What values drive the formation of Russian foreign policy towards Armenia?
In the battle of ideas and ideals, Russia offers little in terms of values. The Russian position is one of threat and coercion. This stands in stark contrast to Western or European ideals of attraction or seduction, based on values of political pluralism and opportunities for economic prosperity.
Against this backdrop, it is also clear that Russia’s position stems from one of weakness, not strength, is driven by insecurity, not confidence, and is rapidly exhibiting signs of dangerous over-extension. These fundamental weaknesses of Russia’s much-heralded, but often exaggerated, soft power are most evident in Armenia.
For Russia’s approach toward Armenia, there has been a heavy reliance on instruments of hard power, exploiting Armenian military insecurity over the unresolved Nagorno-Karabakh conflict with Azerbaijan and manipulating the country’s economic insecurity. The Karabakh conflict remains the simplest instrument for leverage over both Armenia and Azerbaijan, with Armenia as a willing recipient of Russian security promises and cheaper weapons, and Moscow now as the number one arms provider for Azerbaijan.
Speaking of opportunities, would you consider China’s New Silk Road a stroke of geopolitical luck for Yerevan?
For Armenia, as the smallest country in the region, the strategic opening of the Belt Road Initiative offers an important reversal of decades of exclusion and reaffirmed the imperative for overcoming the country’s pronounced geopolitically and geo-economically landlocked status. And yes, it is a “stroke of luck” in terms of a rare case where Armenia’s geography is less a prison and more a promise for economic engagement.
Although the pace of closer Armenian-China relations has accelerated in recent years, Chinese interest and engagement in Armenia is not necessarily a new or novel development. For example, China has provided economic aid to Armenia every year since 1999, and in terms of bilateral trade, Armenia has also embarked on a low-profile effort to turn to China.
This has also been surprisingly successful, as China recently emerged as Armenia’s second-largest trading partner, as bilateral trade increased to some 480 million in 2015 according to official Armenian statistics. But the most important element of Armenia’s strategic “pivot to China” is not limited to trade. The emergence of a more robust military and security relationship with China stood out as an equally significant achievement for Armenia. More specifically, despite its security partnership with Russia, Armenia is seeking an alternative to an over-reliance on Russia.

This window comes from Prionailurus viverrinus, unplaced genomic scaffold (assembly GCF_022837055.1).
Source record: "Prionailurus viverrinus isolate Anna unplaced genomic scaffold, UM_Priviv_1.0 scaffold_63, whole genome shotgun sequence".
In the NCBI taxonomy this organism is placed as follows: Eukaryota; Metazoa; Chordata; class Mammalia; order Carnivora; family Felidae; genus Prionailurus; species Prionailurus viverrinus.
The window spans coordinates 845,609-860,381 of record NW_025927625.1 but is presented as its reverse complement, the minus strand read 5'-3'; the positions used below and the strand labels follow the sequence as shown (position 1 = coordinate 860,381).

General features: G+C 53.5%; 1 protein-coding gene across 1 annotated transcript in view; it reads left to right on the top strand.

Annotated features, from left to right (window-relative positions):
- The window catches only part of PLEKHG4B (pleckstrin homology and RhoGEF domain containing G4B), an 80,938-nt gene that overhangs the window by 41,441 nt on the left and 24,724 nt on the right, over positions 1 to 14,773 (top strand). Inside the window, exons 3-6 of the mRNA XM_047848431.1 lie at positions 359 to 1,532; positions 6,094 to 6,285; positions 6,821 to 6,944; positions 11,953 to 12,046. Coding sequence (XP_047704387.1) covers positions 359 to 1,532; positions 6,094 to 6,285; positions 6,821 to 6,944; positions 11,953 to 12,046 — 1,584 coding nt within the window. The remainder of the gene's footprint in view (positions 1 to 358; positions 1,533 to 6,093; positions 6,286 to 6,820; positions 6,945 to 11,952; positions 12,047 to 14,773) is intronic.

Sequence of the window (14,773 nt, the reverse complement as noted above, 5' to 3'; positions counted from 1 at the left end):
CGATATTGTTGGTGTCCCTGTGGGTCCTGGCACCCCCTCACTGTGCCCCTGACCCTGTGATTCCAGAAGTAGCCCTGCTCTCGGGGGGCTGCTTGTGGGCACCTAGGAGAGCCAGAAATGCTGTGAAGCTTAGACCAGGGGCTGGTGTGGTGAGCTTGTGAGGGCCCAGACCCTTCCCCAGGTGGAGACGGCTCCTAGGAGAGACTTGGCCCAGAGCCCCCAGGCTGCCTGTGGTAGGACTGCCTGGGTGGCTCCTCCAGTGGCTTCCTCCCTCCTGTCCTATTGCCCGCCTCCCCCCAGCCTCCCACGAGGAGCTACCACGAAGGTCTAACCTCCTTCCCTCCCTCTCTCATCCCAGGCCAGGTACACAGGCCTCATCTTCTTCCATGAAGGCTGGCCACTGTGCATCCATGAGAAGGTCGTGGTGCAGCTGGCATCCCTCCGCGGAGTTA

China is reaching out to the world via trade routes. However, the newly launched Baku-Tbilisi-Kars (BTK) railway bypassed Russia and Armenia. Some experts believe that it may intensify Armenia’s isolation. Do you think that those fears are merited?
China is seeking to recapture the dynamism and repeat the display of the globalised benefits from an Asia-centered trade network. Such a revitalised “Silk Road” also offers a chance of connectivity for formerly remote and isolated regions and an opportunity for connectivity over conflict and trade integration over destruction, essential for regions like the South Caucasus.
For the three countries of the South Caucasus, the sheer scale and scope of this initiative reinforces a broader strategic vision that has been demonstrably lacking. And for each of the three states, there are unique opportunities, which only foster a convergence of mutual interests over the more traditional conflict that has impeded all efforts at restoring regional trade and reinvigorating economic cooperation.
Paradoxically, membership of the Russian-dominated Eurasian Economic Union (EEU) may offer an advantage. More specifically, as an EEU member state, Armenia can offer a degree of dual access for the BRI to attract interest from other EEU members using Armenia as a platform, and also as a mechanism for the BRO to widen its reach by utilising Armenia as a bridge into much larger markets and to link to the more vast Russian transport networks.
Richard Giragosian is the director of the Regional Studies Center (RSC) think tank in Yerevan, Armenia.
Malgosia Krakowska is a Polish journalist focusing on international security issues.